Was anyone surprised by the recent news stories about the elaborate scheme Tesco set up to avoid paying tax? It’s hardly an uncommon practice – News International famously pay almost no tax in the UK, despite the alleged patriotism of The Sun. What bothered me about the story though was that it shows how hollow claims of corporate social responsibility are.
Tesco have been muscling in on volunteering recently, with the Tesco Young Volunteers scheme. £500,000 is a lot of money, but set that against a possible £1 billion sneaked out of the reach of the taxman and it looks rather less generous. What could that have done for public services? An estimated £12bn in tax is avoided by UK companies each year. Perhaps it’s time to give our ‘corporate citizens’ some ASBOs.
I’m not singling out Tesco here. They’ve become a favourite target recently, but they’re not evil – they’re simply following market logic. If Tesco didn’t exist it would be another supermarket in their dominant position.
What concerns me is the generalised use of CSR as a figleaf.
Recently a high profile Employer Supported Volunteering event invited a speaker from BAE Systems. BAE, if you weren’t aware, are one of the largest arms manufacturers in the world. You can argue about the morality of that I guess, but it’s harder to argue against the morality of supplying Hawk jets to the Indonesian government under Suharto in the 1990s (a regime that had killed half a million of its own people on taking power, and killed a third of the population of East Timor (200,000 people) since its invasion in the mid 1970s).
The company is under strong suspicion of massive corruption – a million pounds to General Pinochet (small fry, his death toll was only in the thousands, but there was a nice side line in torture), and hundreds of millions of pounds to the Saudi goverment. You can see why they might like some positive press.
But there’s more. BAE also spied on the Campaign Against Arms Trade. As someone who was in the circles of their activist volunteers at the time I am taking this slightly personally, but the irony of a group who spied on volunteers discovering a love of volunteering is pretty sweet.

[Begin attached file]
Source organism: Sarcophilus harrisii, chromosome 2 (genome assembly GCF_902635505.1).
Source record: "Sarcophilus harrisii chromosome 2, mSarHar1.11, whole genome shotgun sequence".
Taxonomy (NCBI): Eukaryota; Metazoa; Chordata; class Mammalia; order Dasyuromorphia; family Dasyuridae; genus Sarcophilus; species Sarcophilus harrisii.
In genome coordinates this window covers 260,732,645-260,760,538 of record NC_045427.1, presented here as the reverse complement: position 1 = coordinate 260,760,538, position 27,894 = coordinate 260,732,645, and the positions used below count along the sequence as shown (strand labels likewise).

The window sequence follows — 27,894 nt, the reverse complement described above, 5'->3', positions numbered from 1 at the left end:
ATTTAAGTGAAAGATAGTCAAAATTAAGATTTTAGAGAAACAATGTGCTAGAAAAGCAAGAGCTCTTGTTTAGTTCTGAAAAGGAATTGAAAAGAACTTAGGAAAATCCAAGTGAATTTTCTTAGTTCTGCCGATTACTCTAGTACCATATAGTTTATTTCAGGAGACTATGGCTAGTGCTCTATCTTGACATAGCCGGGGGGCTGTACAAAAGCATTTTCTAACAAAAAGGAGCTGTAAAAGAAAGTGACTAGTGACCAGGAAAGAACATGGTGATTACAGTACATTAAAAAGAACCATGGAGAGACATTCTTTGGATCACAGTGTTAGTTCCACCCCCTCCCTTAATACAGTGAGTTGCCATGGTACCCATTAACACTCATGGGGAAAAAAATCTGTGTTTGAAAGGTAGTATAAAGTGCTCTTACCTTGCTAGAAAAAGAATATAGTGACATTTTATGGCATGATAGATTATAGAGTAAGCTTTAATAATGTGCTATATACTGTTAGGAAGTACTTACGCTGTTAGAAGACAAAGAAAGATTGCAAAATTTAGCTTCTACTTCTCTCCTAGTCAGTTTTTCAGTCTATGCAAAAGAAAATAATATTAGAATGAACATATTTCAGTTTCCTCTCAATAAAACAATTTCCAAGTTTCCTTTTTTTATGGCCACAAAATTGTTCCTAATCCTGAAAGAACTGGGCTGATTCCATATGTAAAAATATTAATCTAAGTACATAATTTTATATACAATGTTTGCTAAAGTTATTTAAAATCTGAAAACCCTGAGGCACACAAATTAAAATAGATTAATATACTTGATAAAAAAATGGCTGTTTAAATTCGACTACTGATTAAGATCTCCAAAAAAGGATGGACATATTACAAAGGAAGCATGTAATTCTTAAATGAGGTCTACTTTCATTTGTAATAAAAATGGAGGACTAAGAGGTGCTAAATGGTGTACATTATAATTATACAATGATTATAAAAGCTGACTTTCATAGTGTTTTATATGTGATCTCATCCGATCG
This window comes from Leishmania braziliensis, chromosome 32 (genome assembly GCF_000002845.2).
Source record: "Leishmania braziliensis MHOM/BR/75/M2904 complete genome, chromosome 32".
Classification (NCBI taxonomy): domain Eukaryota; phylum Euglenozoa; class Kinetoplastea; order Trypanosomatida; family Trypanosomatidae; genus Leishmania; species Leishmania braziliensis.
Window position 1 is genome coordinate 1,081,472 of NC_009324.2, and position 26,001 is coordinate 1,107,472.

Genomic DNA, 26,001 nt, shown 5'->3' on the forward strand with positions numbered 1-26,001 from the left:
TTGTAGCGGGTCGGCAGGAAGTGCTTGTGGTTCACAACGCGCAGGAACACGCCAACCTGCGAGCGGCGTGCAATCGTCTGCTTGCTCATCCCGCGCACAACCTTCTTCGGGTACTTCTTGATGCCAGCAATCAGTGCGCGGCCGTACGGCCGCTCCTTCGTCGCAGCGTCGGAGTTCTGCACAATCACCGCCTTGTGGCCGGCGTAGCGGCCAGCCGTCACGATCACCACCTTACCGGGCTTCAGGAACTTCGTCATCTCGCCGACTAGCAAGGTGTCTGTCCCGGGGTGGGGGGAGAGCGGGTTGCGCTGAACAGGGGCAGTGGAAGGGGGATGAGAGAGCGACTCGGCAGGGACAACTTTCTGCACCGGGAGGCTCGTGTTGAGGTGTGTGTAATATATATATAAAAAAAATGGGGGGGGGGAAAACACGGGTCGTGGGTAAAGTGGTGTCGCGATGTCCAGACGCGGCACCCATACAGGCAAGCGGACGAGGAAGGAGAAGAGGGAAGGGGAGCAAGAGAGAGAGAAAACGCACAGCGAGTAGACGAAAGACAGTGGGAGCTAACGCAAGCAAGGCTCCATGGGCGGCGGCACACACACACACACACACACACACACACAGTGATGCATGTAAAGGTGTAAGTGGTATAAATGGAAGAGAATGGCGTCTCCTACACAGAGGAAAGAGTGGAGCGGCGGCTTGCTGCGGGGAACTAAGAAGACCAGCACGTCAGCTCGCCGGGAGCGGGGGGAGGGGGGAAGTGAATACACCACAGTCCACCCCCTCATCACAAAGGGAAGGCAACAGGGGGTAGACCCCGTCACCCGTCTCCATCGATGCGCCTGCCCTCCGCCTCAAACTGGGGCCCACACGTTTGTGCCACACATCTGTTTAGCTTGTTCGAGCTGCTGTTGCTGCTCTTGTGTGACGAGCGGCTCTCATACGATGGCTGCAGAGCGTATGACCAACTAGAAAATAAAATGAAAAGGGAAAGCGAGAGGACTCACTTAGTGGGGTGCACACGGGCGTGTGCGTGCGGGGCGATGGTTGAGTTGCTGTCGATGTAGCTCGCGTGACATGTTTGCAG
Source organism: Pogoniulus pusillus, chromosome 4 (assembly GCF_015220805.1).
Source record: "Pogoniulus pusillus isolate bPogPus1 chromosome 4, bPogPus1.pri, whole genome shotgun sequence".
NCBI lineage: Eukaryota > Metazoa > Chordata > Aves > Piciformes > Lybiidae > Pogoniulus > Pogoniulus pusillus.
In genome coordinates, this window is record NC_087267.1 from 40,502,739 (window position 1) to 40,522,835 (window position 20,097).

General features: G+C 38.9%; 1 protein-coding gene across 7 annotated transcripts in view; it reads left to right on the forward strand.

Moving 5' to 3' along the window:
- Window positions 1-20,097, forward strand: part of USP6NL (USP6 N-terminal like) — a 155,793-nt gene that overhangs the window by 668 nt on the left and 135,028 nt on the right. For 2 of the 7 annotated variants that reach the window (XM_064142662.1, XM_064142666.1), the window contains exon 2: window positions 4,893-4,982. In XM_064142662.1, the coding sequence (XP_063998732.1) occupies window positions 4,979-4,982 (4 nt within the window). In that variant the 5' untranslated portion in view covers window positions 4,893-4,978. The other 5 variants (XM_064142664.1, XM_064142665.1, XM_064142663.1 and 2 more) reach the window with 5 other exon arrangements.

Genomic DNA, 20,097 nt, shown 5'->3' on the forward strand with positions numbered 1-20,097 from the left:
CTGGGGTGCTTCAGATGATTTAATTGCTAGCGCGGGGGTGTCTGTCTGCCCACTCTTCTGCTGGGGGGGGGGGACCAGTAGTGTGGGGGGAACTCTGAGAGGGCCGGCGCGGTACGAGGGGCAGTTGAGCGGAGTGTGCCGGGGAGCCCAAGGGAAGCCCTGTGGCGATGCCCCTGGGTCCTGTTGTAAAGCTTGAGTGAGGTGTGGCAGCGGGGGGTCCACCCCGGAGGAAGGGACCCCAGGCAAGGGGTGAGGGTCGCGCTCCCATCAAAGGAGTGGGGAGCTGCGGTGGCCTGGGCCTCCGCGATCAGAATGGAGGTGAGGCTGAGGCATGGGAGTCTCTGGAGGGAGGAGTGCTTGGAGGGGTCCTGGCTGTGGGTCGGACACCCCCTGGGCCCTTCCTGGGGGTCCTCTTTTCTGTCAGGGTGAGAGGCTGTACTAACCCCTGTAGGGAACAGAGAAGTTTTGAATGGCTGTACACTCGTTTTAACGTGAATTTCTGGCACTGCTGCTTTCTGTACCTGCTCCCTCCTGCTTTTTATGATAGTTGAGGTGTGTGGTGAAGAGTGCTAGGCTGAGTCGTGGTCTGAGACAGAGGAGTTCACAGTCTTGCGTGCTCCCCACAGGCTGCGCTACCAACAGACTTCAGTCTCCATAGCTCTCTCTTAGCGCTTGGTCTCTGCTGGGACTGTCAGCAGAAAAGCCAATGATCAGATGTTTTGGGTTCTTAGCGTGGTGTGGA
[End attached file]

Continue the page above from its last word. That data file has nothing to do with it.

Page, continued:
Not as ironic as Shell or Coca Cola getting involved in volunteering when both are linked to the murder of volunteers (Ogoni activists in Nigeria and union members in Columbia), but close enough.
I realise that many people will accuse me of being political and not facing up to the practicalities of the real world. However not taking a position on such issues is political in itself, and amounts to complicity with attempts at cheap PR. Too many sector bosses seem to get seduced by the lure of some sharp suits and swish offices. It’s this kind of ‘realism’ that is crushing the sector between the Scylla and Charybdis of market forces and state control.
I’m not criticising organisations who, say, accept ESV volunteers. However, it should be on our terms. We shouldn’t be seen as a cut price alternative to paintballing or other team building days out. The sector needs ongoing volunteering, not just one off days. We don’t all have walls to paint. Companies serious about ESV should allow regular time off for staff.
And if corporations really want to be socially responsible, they could start by paying more tax. Better still, let them join the ‘Third Sector’ and become co-ops.